Walking through Chefchaouen feels like strolling through a movie set. It’s too blue, too perfect, too scenic. When you purposefully get lost because the blue hues from every other lane beckon for a photo, you’re reminded that it’s a real city with inhabitants who may or may not be tired of visitors peeking into alleys and doorways, and taking a picture of every nook and corner.
You’re reminded again that this city was not built as a content source for social media accounts when a kid playing soccer comes into your frame just as you find that perfect symmetry for your shot. Loud conversations drifting into the lanes painted in multiple shades of blue are another call to reality.
I mention these obvious real-life instances because the city is so unrealistically beautiful that you could mistake it for a themed resort.
That’s not to say the beauty of the blues (royal, baby, midnight, sky, azure, ocean, navy, and more) is not intentional. Theories behind the blue spectrum range from keeping mosquitoes away, to Jewish settlers painting the city the colour of the sky and sea, but the most widely accepted and the one shared by the residents was that it was for aesthetic purposes and ultimately, tourism.
And while the Rif Mountains that serve as a picturesque background are God’s gift, the traditional doors and arches, and wrought-iron window grills dotted with colourful plants are all carefully curated design elements.
Historical note: Founded in 1471 by Moulay (an honourific title meaning ‘My Lord’) Alí Ben Rachid at the base of Mount El-Chaouene, it became a refuge for Muslims and Jews expelled from Spain. As it warded off multiple Portuguese invasions, the city remained closed to non-Muslims, but was eventually occupied in 1920 by the Spanish. It was restored to the Moroccan kingdom at the time of its independence in 1956.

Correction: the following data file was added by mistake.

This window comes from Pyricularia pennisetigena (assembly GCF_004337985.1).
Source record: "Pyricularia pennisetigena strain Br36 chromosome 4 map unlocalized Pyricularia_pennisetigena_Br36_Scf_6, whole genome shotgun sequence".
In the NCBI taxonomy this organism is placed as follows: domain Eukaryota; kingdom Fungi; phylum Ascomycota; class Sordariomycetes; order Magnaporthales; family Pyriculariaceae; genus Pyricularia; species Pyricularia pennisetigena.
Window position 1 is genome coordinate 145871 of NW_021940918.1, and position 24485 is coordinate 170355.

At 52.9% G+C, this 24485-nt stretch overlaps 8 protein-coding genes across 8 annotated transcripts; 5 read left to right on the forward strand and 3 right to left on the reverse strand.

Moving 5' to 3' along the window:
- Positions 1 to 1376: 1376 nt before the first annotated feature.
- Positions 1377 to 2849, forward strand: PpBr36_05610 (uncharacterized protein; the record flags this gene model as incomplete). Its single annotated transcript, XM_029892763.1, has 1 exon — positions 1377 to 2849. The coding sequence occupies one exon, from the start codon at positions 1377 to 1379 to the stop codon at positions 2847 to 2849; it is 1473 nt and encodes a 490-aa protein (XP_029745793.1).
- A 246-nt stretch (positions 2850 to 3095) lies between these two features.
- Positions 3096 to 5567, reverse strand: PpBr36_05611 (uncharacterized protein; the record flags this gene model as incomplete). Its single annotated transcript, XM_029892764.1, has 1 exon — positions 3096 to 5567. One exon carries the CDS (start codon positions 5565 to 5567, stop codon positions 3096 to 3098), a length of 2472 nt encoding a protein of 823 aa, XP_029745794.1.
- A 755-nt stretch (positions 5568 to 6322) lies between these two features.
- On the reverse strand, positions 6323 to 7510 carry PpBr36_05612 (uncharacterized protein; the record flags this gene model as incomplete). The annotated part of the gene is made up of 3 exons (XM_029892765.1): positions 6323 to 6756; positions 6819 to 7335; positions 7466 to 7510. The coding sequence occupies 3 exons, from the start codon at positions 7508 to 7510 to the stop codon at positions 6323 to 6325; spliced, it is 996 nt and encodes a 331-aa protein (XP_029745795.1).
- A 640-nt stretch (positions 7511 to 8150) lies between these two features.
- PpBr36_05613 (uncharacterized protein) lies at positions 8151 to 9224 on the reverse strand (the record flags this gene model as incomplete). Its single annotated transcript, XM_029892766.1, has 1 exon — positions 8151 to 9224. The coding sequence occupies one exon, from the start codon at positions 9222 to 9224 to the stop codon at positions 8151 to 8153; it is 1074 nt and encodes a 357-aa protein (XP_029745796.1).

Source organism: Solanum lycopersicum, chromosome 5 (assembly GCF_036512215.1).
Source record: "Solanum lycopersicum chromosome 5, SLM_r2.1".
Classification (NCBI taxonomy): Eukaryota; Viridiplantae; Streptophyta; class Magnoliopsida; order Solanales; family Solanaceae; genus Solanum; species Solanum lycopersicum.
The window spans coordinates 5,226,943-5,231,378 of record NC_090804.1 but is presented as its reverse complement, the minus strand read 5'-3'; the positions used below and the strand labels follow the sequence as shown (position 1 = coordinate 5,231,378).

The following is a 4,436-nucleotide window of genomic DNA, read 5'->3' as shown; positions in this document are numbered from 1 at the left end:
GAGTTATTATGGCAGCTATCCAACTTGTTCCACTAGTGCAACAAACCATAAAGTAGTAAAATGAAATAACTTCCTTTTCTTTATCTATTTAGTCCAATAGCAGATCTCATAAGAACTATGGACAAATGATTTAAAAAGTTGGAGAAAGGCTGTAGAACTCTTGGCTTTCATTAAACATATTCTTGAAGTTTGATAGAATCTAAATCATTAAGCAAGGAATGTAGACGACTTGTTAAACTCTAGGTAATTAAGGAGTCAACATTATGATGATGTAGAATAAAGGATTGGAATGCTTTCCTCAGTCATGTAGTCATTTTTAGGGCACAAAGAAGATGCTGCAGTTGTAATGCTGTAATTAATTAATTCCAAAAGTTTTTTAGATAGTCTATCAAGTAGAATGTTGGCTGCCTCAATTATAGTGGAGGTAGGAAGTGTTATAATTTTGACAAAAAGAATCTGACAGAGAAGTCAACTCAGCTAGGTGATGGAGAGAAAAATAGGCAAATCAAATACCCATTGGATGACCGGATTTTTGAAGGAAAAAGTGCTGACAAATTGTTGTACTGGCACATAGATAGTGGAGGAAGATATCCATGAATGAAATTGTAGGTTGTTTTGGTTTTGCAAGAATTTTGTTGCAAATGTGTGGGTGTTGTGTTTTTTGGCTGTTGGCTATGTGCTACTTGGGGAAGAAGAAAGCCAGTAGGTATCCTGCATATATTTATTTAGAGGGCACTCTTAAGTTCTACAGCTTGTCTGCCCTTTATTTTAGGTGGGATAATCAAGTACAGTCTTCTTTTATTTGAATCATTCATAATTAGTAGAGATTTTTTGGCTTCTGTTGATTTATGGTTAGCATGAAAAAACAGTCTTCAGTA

Foodie note: Do have the no-holds-barred baguette sandwich from an off-the-map shop. The only clues I can offer you are the name on the board (Chez Fouad), location (near the Kasbah Museum) and clientele (lots of locals queuing up). The sandwich has everything from tuna to salami to rice to vegetables to french fries — all for the price of 10 Moroccan dirhams (Rs270).
Since the whole place is one giant postcard, I didn’t feel the need to visit its few sightseeing spots. Stroll, stop and soak it in. Take pictures, fawn over the many cats, smile at the kids who look at you curiously and of course, eat — and you would have spent your time well in this city. Four hours away from Fez and a little over two hours from Tangier, many recommend it as a day trip. I’d say it deserves at least one night’s stay.
Shopping note: Morocco is a shopping haven, but this blue city isn’t. Either splurge on a beautiful art piece or pick up a small trinket or two; for the haggling and bulk shopping, stick to Fez or Marrakech.
Compared to the neighbouring mystical blue town of Sidi Bou Said in Tunisia, Chefchaouen seemed younger, hip and more upbeat. The last trait, however, could have been owing to the fervour in the air ahead of Morocco’s Fifa qualifying match against Spain that fell exactly on the day we were in the city. They won, we cheered, the city’s medina rang with music.
It was a coincidence — feels more apt to call it a gift — that I could never have anticipated all these years wanting to come to the city known as the blue jewel of North Africa; a chance to witness history, befriend and eventually hug locals as the city erupted with celebrations, and experience such uncontained happiness that one would want to take it back as a souvenir. And while this picture-perfect town cannot compete with the history and design-laden Marrakech and Fez, the enduring memories from this day will set this city apart from every other I have ever visited. Viva Maroc!
Musical note: Since it is perched amidst the Rif Mountains, I leave you with a song in Riffian, a Zenati Berber language spoken in the region, by Moroccan artist Khalid Izri.
This is a 4-part series on the author’s travels to Morocco.
Header Image: A general view of the city of Chefchaouen. — Photo by author